The licence application by Sweden’s radioactive waste management company for an integrated system for the final disposal of used nuclear fuel and radioactive waste has been endorsed by the country’s Radiation Safety Authority (SSM). A final decision to licence the facilities will be made next year. Svensk Kärnbränslehantering AB (SKB) submitted applications to build the country’s first repository for used nuclear fuel, together with a plant to encapsulate the fuel prior to disposal, to the SSM in March 2011. The integrated facility – the encapsulation plant and the Clab interim storage facility – is referred to in SKB’s application as Clink. SKB has since made both clarifications and additions to the applications. The company has also submitted an application to extend the storage capacity of the Clab facility from the current 8000 tonnes of fuel to 11,000 tonnes. The applications are being reviewed by the SSM and the Land and Environment Court in Stockholm. The SSM is considering questions of nuclear safety and radiation at the facilities as laid down in the country’s Nuclear Activities Act. The review undertaken by the Land and Environment Court is based on the Environment Code. In March, the SSM gave a positive assessment of SKB’s application for its planned used nuclear fuel encapsulation plant next to the Clab interim storage facility in Oskarshamn. The regulator has now also assessed that SKB has the potential to comply with SSM’s nuclear safety and radiation protection requirements for the final disposal of used fuel in its proposed repository at Forsmark. The SSM has recommended to the Land and Environment Court that the repository system “should be deemed a permissible activity according to the Swedish Environmental Code”.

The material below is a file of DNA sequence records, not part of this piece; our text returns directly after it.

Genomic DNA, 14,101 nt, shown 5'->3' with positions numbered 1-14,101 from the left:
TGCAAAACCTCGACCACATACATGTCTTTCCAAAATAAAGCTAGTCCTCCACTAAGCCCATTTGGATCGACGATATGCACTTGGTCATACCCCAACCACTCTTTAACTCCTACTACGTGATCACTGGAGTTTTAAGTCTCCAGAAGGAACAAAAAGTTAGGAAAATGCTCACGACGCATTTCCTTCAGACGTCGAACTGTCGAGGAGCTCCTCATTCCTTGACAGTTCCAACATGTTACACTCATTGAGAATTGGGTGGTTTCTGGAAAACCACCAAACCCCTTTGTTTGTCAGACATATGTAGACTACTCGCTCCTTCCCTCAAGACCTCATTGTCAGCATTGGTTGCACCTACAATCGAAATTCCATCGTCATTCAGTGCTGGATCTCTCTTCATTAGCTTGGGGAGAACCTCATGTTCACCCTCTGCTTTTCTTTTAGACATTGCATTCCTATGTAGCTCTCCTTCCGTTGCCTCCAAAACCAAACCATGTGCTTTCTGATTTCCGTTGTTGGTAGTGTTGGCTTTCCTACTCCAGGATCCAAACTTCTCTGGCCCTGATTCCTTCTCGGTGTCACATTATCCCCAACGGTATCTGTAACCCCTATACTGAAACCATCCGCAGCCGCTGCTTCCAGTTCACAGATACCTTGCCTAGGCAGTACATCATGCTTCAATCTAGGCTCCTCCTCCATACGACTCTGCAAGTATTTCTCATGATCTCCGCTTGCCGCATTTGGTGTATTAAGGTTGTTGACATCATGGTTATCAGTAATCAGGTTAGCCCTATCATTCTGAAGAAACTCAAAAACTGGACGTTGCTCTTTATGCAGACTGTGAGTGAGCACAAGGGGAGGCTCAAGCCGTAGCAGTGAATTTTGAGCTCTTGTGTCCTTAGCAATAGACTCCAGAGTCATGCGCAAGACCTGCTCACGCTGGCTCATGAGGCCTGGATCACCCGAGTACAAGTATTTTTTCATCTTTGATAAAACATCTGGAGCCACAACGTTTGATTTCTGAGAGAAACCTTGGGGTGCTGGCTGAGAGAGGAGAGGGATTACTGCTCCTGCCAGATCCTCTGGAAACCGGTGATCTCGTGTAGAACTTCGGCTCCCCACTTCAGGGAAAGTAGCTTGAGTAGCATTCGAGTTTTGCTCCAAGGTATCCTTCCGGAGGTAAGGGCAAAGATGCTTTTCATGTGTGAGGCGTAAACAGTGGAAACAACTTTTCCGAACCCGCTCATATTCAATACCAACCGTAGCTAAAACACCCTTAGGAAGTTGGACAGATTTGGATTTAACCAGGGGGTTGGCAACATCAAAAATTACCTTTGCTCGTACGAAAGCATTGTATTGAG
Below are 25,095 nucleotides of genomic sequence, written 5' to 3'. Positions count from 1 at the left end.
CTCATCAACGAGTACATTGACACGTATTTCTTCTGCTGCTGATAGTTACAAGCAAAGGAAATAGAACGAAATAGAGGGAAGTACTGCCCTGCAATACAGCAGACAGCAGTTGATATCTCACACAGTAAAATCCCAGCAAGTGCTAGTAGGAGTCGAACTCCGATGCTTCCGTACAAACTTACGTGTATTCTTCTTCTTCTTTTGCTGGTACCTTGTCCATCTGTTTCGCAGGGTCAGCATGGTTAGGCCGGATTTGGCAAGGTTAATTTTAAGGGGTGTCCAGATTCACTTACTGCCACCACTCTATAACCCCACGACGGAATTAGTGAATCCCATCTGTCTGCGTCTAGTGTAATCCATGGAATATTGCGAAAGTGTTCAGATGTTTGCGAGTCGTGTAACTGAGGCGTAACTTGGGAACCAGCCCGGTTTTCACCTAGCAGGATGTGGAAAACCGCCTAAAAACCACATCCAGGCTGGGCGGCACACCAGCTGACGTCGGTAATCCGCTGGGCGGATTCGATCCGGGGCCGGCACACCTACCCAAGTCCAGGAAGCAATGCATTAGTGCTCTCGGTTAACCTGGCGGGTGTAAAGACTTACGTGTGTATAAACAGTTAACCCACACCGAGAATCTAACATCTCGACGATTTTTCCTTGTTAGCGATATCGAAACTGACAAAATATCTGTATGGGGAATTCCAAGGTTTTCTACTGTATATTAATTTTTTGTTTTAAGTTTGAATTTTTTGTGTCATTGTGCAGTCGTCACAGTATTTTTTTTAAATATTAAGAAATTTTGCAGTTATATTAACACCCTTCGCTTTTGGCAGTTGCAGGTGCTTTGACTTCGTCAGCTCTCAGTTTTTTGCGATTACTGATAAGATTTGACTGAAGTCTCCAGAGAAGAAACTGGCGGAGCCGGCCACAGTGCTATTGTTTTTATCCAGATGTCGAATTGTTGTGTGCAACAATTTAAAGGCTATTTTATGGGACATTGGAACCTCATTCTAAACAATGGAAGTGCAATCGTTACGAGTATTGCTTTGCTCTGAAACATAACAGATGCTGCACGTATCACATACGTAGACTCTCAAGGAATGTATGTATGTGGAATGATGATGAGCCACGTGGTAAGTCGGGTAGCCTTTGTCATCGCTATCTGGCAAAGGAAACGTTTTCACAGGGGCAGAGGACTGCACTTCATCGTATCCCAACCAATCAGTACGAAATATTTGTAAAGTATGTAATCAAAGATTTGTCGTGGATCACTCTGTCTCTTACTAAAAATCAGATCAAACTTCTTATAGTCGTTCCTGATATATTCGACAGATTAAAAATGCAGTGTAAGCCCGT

World Nuclear News 29th June 2016 read more »